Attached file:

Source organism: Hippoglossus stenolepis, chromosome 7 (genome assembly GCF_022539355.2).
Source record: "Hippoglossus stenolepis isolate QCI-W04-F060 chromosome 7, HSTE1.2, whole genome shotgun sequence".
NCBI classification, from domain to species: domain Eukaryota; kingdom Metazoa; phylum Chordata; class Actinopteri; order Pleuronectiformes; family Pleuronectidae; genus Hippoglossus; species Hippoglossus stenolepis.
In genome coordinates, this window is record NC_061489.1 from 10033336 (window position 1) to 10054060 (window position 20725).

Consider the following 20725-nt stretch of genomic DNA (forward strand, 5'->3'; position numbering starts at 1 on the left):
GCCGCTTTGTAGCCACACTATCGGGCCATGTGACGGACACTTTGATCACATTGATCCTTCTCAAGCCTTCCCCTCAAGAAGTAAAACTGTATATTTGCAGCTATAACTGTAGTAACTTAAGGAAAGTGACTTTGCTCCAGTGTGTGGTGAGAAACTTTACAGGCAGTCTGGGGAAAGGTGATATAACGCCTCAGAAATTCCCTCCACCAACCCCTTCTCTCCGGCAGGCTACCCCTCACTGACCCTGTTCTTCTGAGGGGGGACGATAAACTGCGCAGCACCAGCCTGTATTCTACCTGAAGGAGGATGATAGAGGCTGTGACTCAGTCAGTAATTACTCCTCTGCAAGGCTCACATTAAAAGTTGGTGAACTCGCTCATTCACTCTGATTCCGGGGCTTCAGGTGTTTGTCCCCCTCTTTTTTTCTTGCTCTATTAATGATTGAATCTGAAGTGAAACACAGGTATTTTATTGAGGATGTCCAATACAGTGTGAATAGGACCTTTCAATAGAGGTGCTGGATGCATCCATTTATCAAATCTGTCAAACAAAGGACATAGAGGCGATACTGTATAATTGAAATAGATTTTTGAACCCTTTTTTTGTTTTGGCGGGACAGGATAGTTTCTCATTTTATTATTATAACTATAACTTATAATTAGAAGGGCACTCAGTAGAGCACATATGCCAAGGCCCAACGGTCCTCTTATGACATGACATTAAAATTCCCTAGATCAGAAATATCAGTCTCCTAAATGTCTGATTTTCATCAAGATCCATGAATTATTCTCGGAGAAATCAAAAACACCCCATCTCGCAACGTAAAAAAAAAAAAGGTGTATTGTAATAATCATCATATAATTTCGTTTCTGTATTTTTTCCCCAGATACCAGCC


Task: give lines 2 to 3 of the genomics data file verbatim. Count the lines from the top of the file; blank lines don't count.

Source record: "Hippoglossus stenolepis isolate QCI-W04-F060 chromosome 7, HSTE1.2, whole genome shotgun sequence".
NCBI classification, from domain to species: domain Eukaryota; kingdom Metazoa; phylum Chordata; class Actinopteri; order Pleuronectiformes; family Pleuronectidae; genus Hippoglossus; species Hippoglossus stenolepis.